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A Turf Club is a racetrack for horses. The term can also refer not only to the track itself, but also to the clubhouse and the people who run it. Gamblers, employees, jockeys, veternarians, horse owners, and other groupies are but a few of the people who you'd find at the insert location here Turf Club.

The Turf Club in question is a small resturaunt and bar in the Golden Hill area of San Diego. A popular hangout for owners, gamblers, and racing fans in the heydey of the Del Mar Racetrack, it has since become somewhat less focused on racing and more on being a fun place to get get some grub.

The main attraction is the centrally located grill upon which all patrons are required to cook their food. Steak, shish-kabobs, and fish are standard fare.

Music consists of an old crooner banging out a surprising variety of tunes on an even older piano. Elvis Costello and Morrissey are played right alongside Frank Sinatra and Louis Prima.

Dark red lighting illuminates your culinary masterpiece/catastrophe as you suck down some cheap drinks.

This place has character.

By far the best bar in St. Paul, Minnesota to see a good rawk show. The Turf Club is located in St. Paul's midway area on the corner of Snelling and University, one of the only main-stays in a neighboorhood troubled by urban decay.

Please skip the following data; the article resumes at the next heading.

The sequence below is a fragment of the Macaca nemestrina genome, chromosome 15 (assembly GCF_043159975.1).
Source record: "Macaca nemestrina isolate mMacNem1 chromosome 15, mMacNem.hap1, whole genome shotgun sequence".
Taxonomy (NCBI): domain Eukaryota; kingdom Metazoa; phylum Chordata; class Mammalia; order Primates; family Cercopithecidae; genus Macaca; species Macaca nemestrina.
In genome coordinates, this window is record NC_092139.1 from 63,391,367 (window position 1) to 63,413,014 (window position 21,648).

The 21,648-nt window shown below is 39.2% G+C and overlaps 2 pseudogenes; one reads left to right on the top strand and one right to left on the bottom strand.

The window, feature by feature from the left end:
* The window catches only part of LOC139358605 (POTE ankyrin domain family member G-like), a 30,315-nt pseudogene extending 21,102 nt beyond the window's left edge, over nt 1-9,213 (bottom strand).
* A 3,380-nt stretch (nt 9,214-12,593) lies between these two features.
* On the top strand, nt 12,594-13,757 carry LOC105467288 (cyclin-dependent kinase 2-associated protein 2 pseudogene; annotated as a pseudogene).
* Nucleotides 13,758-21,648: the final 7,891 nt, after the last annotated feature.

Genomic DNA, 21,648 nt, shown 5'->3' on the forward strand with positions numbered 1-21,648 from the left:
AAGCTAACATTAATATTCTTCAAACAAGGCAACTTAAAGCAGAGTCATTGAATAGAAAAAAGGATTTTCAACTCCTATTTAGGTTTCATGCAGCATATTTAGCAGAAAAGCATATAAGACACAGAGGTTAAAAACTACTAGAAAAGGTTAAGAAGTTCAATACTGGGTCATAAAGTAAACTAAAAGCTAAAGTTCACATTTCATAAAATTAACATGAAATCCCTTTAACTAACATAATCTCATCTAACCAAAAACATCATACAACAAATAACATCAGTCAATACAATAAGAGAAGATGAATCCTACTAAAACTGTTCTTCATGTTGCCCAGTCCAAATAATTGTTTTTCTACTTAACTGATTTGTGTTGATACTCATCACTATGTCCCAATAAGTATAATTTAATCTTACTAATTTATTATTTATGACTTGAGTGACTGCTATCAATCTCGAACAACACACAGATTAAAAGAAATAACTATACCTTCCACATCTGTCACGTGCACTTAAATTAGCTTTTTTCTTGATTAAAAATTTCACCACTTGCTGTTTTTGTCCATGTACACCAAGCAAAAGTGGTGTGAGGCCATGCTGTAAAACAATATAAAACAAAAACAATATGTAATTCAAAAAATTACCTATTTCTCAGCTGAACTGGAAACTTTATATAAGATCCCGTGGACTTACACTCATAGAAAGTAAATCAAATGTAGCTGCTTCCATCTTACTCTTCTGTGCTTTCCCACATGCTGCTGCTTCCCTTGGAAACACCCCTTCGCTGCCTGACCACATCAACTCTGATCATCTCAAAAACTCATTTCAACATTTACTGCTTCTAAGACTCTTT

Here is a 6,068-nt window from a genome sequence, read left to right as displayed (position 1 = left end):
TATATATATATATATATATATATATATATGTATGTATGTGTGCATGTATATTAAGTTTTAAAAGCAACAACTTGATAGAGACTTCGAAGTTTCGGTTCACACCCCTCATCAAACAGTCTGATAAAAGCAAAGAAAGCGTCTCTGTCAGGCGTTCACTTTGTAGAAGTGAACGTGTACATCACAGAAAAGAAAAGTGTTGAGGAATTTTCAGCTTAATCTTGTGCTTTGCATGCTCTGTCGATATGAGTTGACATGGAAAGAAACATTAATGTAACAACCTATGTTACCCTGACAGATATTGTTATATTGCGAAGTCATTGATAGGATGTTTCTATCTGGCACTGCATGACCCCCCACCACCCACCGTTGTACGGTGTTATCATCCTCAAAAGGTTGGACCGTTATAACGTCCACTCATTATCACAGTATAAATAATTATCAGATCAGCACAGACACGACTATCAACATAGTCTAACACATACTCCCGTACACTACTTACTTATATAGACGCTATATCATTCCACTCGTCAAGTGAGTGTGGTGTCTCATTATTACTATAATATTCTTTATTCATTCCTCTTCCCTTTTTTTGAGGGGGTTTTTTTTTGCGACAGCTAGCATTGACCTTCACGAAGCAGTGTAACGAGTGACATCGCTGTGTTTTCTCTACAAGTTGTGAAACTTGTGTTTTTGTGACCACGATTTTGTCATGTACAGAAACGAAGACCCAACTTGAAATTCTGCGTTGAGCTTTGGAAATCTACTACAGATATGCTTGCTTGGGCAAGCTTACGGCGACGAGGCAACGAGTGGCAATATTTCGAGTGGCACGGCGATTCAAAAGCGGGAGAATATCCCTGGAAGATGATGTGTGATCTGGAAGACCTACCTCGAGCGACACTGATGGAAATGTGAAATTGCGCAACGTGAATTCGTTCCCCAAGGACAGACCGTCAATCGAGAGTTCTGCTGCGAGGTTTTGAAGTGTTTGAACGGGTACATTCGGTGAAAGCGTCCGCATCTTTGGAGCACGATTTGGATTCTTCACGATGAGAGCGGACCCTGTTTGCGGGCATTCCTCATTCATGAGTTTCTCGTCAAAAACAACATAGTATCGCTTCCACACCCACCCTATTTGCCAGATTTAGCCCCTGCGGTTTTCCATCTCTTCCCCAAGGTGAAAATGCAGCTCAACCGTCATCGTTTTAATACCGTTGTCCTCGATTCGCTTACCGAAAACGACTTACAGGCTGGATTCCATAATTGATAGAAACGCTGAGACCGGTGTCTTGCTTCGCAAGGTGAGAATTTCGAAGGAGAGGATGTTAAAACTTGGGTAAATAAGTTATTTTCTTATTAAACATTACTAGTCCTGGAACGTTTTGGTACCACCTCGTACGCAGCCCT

From the Turf's bio:
"Nicknamed the "best remnant of the '40s," the Turf Club had a reputation as the Twin Cities' foremost place for country two-stepping long before line dancing became a pop-culture phenomenon. While other bars at the busy St. Paul intersection of University and Snelling decayed and dropped in popularity, the Turf managed to keep its old-fashioned, hokey atmosphere in pristine condition. Then the management decided to lend a hand in the "land of 10,000 bands," offering the Turf as a place where new bands could hone their performing skills. The rest is a brief but mercurial history. Alternative rockers who used to confine themselves to Minneapolis' Uptown, downtown and Lake Street found their way to St. Paul and hit the Turf."

Since it is a bar, all shows are 21+, which I admit, sucks the proverbial ass. But, as I have found out firsthand, there are ways around this if you really, really, really need to see a band on a particular night. The staff is not at all plagued by the "I work at a rock bar" assholism that seems to run rampant in the industry.

The Turf specializes in local bands; any established Minneapolis rock band has played the Turf at least once or twice. Now and again they will have bigger national acts, though this is a rare occassion.

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